Our Bodies Ourselves, women's health, feminism

“Our Bodies, Ourselves” at Fifty

Ideas and Issues

April 24, 2021

            Pearl River     The Guardian refers to the book, Our Bodies, Ourselves, as one of the “most influential books of the 20th century.” I would say the book is that and more. It sold four million copies at least, and that doesn’t count the dogeared copies that were ubiquitous and passed around from hand to hand among young – and older – women at the time it emerged in 1971. Fifty years later, having been translated into thirty-three languages, there’s no way to correctly estimate its impact globally as well.

The backstory on the book was as revolutionary as the book itself. Starting from small groups of women sorting out women’s health, that was then largely in the hands of male doctors, a dozen white women as part of the Boston Women’s Health Book Collective each took a chapter and produced the book. Before it was commercially published the samizdat version moved more than 200,000 copies at thirty-cents a pop.  All hail those right-on sisters!

Without a doubt, this book was a cornerstone of the feminist movement and the source of unending testimonials about its live-changing affect on women as they broke through the fog of the 50’s and learned how their bodies worked and how to make the most of it. If sex education in public schools continues to be part of the culture wars now, it was almost unheard of in the 60s, making this book a must-read for women.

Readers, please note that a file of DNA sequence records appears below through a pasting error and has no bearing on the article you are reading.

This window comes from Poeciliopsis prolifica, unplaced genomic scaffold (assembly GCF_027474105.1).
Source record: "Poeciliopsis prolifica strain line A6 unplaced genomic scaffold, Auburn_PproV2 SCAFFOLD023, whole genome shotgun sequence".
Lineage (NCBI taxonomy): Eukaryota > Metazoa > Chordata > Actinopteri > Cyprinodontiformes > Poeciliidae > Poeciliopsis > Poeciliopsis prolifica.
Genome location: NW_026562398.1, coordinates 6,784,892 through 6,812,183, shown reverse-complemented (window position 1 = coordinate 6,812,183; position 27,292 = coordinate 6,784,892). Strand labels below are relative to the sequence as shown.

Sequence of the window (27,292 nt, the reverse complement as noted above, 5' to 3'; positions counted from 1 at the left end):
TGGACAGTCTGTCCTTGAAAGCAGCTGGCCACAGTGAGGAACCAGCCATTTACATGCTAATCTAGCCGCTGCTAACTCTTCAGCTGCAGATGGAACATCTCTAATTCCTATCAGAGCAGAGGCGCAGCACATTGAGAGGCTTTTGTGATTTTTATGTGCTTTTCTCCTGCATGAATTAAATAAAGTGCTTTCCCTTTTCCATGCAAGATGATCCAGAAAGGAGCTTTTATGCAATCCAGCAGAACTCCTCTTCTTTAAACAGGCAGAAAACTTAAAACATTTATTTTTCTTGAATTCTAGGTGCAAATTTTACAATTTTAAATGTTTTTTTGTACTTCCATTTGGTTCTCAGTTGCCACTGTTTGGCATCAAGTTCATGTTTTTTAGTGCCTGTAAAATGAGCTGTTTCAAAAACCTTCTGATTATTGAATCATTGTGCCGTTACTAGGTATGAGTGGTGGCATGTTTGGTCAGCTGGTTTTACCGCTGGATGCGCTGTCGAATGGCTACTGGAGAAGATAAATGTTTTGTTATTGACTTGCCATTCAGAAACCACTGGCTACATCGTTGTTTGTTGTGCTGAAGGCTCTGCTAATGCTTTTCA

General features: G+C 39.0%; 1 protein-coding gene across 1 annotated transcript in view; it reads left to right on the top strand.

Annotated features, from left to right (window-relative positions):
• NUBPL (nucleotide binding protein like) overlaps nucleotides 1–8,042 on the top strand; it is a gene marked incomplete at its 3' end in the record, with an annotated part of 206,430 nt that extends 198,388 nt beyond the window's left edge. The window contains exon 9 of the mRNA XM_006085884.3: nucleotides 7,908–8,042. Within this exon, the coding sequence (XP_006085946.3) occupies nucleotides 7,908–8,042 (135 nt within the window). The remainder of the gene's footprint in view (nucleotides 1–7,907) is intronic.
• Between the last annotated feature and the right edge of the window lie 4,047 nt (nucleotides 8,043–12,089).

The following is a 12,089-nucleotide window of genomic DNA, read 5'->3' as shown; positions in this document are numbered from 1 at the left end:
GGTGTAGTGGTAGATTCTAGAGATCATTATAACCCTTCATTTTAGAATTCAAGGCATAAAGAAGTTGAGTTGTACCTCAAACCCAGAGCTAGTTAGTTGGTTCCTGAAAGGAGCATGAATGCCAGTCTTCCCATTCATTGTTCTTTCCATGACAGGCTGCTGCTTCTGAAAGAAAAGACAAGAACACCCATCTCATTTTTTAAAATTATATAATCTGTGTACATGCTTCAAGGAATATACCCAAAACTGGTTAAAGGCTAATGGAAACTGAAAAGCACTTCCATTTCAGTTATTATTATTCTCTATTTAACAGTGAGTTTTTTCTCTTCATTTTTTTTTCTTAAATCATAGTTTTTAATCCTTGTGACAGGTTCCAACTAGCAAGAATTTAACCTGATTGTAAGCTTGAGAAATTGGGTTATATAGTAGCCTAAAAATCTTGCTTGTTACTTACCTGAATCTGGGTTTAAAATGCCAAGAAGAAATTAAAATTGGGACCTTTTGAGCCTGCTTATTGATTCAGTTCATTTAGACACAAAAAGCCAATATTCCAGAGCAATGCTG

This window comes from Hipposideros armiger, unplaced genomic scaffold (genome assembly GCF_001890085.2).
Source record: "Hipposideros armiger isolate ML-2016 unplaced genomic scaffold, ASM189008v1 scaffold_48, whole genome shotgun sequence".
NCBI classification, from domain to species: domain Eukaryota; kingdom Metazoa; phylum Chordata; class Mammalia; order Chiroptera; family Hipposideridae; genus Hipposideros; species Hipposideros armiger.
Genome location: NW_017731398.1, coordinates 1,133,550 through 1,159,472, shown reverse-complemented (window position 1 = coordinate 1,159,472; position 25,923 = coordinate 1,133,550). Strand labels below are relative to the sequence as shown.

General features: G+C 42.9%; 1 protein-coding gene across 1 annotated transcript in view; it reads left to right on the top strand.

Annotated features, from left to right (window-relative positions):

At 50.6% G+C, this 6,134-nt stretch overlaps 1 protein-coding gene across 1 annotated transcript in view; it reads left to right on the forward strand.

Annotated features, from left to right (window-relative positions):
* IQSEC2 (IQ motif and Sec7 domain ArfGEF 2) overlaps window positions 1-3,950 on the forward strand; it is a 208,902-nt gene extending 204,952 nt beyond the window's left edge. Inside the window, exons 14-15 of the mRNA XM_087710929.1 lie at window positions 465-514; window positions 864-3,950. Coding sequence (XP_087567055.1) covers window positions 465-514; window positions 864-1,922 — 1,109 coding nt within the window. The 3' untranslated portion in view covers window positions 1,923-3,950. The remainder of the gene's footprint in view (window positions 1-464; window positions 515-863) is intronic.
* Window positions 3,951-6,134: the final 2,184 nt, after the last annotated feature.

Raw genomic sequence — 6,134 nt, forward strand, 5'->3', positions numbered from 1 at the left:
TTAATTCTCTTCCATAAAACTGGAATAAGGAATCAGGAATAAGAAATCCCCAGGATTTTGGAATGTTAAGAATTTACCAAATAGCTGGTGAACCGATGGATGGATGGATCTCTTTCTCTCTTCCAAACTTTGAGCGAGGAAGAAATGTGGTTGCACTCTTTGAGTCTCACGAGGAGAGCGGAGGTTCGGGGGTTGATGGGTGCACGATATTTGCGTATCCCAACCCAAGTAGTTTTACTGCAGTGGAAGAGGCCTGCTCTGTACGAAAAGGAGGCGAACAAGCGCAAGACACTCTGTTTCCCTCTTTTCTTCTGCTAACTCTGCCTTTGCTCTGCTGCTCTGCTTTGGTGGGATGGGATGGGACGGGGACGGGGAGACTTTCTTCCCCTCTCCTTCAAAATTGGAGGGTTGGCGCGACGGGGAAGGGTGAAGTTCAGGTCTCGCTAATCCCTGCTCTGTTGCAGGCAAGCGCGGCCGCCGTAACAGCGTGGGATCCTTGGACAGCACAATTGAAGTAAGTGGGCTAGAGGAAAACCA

And, dare I say, for men as well.

If many women were unsure about their bodies, then, trust me on this, men were even more clueless about the mysteries of the women in their lives. I was married five days after I turned twenty years old and had been so for several years before the book emerged from the underground as we were living in the Boston area around that time. Seeing the book on the shelves of women of our acquaintance or in our lives was a signifier of politics, of feminism, and, of changing times. It was a beacon to men, at least to those who paid attention, that it was also time for us to change as well. The smart ones among us began the work to undue the stereotypes of our own raising and adapt quickly to survive.

Believe me, I read the book, and I don’t think I’m alone in saying so. I didn’t memorize it. Some chapters I scanned and some I studied, and thanks to the collective, pictures made a difference to all of us. I didn’t buy a copy. I wasn’t in that vanguard, but read a chapter here and there as the book came to hand. Lessons were learned. The information was invaluable.

Over the last fifty years, women’s progress has been part of huge social changes at every level. There’s still a long way to go and change has come embarrassingly slow, but Our Bodies, Ourselves played an important part in the process.